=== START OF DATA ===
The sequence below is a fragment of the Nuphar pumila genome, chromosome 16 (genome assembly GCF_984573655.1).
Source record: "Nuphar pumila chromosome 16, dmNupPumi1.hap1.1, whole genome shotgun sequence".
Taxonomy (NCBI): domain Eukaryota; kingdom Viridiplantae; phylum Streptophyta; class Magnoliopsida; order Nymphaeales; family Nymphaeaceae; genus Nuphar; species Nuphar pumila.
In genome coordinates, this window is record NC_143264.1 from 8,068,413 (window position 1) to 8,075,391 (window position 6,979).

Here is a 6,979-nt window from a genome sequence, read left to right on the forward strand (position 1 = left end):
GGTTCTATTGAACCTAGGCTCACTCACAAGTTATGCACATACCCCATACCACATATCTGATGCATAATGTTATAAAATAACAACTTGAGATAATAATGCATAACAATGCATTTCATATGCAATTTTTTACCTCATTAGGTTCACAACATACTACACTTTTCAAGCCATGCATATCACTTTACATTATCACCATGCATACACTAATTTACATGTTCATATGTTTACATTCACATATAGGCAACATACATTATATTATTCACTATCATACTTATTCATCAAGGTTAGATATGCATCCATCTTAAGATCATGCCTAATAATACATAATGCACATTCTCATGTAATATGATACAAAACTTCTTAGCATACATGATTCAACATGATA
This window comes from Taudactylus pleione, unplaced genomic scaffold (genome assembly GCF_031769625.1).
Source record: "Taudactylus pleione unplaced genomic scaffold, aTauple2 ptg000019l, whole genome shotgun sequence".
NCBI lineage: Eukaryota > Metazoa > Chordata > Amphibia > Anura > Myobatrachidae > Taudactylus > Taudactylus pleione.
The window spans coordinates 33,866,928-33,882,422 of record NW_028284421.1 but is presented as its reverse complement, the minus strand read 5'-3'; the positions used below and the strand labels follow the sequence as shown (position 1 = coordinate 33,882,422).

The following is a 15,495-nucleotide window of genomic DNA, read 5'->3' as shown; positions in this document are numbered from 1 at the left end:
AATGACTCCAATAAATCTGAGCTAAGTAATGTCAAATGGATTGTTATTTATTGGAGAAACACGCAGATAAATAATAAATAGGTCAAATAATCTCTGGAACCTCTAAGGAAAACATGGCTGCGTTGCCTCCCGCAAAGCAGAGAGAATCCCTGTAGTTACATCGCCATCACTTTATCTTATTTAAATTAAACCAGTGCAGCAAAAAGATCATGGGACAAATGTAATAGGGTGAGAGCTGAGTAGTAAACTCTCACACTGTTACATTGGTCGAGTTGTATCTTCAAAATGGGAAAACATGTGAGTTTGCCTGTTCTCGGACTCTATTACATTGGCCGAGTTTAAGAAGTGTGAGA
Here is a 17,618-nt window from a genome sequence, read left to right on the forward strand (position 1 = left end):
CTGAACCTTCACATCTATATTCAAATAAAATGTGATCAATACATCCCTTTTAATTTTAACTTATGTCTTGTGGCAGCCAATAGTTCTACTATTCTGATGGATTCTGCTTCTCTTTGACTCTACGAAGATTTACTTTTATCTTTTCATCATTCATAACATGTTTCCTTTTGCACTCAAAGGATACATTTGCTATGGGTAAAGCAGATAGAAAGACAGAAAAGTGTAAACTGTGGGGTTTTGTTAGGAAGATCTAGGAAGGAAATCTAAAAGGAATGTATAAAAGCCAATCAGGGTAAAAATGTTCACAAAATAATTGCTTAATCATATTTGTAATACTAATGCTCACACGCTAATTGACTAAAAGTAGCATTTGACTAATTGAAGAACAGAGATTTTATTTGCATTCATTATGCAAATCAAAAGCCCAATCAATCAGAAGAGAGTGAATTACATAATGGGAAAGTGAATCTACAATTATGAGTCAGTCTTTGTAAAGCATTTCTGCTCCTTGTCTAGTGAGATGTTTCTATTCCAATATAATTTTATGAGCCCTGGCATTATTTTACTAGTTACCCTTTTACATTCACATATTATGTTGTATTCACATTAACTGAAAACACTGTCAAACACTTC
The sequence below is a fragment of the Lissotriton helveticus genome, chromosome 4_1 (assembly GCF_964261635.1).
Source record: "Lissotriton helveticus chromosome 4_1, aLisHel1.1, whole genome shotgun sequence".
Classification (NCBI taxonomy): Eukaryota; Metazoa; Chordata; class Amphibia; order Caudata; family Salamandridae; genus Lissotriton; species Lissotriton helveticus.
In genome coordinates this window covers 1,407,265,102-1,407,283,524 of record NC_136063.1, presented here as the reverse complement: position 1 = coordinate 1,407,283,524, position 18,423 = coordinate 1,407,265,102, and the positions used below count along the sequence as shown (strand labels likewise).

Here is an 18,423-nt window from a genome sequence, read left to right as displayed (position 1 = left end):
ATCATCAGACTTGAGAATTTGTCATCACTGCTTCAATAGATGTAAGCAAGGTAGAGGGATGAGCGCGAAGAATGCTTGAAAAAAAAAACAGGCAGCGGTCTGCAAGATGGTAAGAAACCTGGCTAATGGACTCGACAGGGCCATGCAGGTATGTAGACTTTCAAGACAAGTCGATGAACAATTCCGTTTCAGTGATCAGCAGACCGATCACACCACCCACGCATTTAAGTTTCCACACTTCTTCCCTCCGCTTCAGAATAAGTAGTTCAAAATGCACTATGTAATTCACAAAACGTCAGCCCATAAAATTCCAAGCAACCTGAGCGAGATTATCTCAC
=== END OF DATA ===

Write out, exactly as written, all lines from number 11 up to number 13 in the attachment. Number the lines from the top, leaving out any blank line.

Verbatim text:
The following is a 15,495-nucleotide window of genomic DNA, read 5'->3' as shown; positions in this document are numbered from 1 at the left end:
AATGACTCCAATAAATCTGAGCTAAGTAATGTCAAATGGATTGTTATTTATTGGAGAAACACGCAGATAAATAATAAATAGGTCAAATAATCTCTGGAACCTCTAAGGAAAACATGGCTGCGTTGCCTCCCGCAAAGCAGAGAGAATCCCTGTAGTTACATCGCCATCACTTTATCTTATTTAAATTAAACCAGTGCAGCAAAAAGATCATGGGACAAATGTAATAGGGTGAGAGCTGAGTAGTAAACTCTCACACTGTTACATTGGTCGAGTTGTATCTTCAAAATGGGAAAACATGTGAGTTTGCCTGTTCTCGGACTCTATTACATTGGCCGAGTTTAAGAAGTGTGAGA
Here is a 17,618-nt window from a genome sequence, read left to right on the forward strand (position 1 = left end):